When previously on the previous build running into "Out of Resources" I simply invested in the expansion for the present build. The 32bit preinstalled Windows generally now sees 4gb while the 64bit Pro edition for each version 8.1 or 10 will tend to see 6gb. The Toshiba that came with the 64bit 10 Home on it ran for $447- with shipping and sales tax added in is now fetching about $100 more! Amazon.com: Toshiba Satellite C75D-B7297 17.3-Inch Laptop (Brushed Black): Computers Accessories
Couldn't have picked a better time for the purchase being mid January after all the shopping days for 2015 were done and over with where I caught a price break. Likewise be on the watch for summer clearances but don't wait too long to start shopping around since by then the selections are usually quite limited! Spring sales have a tendency to take their tolls as well for seeing the older models cleared out before the new arrivals that come in the fall.
Buying a Cheap Windows 10 Laptop Part 1
As of today, May 16, 2016, there are no laptops or desktops built from the ground up for Windows 10. Even the new ones are designed for 8.1.
I need to explain the background. When Vista first came out, it ran poorly on most machines, because most machines had been designed for XP. Then an off-brand company put out a dual-core laptop with half a gig of RAM and it ran Vista great. How? XP machines often met the specs, but they had different types of hardware. This cheap laptop had all the right types of everything, including a dual-core processor (which was unusual at the time).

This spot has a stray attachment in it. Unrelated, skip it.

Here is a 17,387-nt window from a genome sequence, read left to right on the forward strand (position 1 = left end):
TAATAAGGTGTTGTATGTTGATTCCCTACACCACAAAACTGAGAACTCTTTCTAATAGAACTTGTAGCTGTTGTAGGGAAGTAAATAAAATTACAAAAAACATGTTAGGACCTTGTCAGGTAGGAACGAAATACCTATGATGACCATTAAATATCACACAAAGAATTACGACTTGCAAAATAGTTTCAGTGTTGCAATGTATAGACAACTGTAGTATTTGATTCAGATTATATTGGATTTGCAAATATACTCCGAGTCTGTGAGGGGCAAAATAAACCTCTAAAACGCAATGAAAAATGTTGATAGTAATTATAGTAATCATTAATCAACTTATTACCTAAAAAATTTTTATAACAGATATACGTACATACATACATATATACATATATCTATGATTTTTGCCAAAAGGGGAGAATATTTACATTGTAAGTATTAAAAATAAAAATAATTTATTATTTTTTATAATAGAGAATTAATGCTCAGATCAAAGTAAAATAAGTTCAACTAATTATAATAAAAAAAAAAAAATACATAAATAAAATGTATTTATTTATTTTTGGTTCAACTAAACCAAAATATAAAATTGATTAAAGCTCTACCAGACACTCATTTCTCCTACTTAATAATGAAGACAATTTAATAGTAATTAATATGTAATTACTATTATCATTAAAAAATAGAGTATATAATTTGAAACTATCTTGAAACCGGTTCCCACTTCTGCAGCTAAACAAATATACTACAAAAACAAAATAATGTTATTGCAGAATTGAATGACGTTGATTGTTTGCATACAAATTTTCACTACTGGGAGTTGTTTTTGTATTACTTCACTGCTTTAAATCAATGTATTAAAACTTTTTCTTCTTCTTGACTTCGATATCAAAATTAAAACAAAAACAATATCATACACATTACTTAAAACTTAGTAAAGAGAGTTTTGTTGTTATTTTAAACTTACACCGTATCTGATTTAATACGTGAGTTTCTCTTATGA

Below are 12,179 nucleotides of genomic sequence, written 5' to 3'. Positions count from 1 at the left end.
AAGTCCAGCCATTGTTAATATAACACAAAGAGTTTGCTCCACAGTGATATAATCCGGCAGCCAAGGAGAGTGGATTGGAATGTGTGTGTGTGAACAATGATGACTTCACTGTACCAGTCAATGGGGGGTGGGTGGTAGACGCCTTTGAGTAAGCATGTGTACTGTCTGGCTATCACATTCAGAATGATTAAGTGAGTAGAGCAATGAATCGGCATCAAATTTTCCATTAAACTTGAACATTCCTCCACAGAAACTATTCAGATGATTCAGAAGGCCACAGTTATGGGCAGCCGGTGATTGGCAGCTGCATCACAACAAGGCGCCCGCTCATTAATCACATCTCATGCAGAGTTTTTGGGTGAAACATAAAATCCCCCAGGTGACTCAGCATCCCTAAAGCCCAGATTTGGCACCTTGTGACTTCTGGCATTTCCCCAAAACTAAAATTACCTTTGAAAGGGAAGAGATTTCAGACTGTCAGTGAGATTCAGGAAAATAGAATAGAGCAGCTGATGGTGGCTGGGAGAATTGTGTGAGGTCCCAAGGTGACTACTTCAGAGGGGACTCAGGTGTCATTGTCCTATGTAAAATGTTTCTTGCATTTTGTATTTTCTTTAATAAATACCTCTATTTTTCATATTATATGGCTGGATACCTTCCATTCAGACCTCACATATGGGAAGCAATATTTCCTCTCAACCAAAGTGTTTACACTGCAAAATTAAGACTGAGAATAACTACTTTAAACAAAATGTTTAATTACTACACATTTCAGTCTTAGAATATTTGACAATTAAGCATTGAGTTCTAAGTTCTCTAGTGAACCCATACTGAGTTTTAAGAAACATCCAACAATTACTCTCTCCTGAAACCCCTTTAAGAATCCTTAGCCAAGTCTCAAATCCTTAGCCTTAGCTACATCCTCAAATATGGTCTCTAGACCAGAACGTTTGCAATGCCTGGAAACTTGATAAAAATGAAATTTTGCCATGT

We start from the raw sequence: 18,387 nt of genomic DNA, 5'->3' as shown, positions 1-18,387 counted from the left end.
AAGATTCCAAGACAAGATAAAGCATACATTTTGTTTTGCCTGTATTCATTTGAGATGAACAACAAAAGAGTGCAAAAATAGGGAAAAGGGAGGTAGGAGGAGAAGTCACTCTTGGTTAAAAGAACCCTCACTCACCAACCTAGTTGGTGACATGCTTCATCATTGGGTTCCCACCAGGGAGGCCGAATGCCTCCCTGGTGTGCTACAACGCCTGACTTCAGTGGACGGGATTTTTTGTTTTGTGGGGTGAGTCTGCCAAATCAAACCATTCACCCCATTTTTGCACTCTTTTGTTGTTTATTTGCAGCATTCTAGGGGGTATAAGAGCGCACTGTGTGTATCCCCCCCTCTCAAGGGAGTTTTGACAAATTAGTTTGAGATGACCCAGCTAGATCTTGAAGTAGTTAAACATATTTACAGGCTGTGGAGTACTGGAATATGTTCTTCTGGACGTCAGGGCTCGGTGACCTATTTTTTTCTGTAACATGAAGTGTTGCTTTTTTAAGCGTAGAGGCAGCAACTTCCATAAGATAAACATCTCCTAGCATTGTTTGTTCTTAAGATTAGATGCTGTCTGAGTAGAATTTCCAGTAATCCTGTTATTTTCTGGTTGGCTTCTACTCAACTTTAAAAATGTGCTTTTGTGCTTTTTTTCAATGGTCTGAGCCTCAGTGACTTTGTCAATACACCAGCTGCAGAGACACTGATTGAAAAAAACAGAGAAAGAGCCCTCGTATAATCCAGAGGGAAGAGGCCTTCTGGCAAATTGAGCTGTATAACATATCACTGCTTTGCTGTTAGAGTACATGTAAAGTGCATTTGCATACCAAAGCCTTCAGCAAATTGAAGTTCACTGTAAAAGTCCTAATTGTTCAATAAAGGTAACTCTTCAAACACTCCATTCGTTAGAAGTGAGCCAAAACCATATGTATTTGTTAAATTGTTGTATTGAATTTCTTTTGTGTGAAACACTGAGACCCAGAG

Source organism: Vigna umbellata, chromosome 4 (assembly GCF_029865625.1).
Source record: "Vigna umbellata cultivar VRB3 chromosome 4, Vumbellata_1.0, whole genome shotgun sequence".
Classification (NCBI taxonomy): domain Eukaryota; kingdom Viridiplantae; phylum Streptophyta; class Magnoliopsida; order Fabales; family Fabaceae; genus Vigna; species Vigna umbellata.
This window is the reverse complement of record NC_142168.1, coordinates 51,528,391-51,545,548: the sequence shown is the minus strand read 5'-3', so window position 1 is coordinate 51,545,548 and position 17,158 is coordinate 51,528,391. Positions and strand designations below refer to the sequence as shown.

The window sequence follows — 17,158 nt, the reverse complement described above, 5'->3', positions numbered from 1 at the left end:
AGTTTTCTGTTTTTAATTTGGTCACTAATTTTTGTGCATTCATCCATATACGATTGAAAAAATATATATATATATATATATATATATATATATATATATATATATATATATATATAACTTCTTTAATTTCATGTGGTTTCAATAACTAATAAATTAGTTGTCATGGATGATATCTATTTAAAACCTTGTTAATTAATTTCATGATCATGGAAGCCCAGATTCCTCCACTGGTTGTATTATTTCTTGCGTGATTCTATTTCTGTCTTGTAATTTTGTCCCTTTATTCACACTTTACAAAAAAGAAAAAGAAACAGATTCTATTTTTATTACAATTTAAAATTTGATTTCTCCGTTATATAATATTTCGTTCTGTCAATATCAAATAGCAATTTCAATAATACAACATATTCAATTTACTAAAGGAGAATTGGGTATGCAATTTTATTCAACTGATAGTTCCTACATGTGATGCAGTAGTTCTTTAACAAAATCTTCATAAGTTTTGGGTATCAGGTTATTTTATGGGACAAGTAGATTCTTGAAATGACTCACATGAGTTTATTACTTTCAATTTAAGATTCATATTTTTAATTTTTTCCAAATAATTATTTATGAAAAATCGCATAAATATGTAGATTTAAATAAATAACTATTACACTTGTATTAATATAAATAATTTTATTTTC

When 8 first came out, it ran well on machines designed for 7. But when people bought Windows 8 machines and downgraded to 7, they had major problems. 8 machines had a superior internal architecture than 7 machines, and 7 had a hard time operating those machines.
So if you buy a cheap laptop (or any other computer) with 10 installed at the factory, remember that you are buying a Windows 8.1 machine.
There's no such thing as "built from the ground up" for Windows 10. Any new computer for sale will run 8.1 or Windows 10 just fine. We've already purchased 5 Dell latitude laptops at once from Dell, and some come with 8.1 pre-installed and others come with 10 pre-installed. Considering the upgrade is free until July 29th, it doesn't matter what the computer ships with, as long as you will get it in time to do the upgrade for free, if needed. A computer is a computer. It isn't built for a specific OS. Find the best deal you can that fits your needs from a hardware perspective, and then load the OS on it that also fits your need. Of all the computers I've built and purchased personally, not one of them has been purchased specifically for an operating system. They have been purchased around budget and with respect to the software/games they will need to run.
Very much agree, DeconFrost!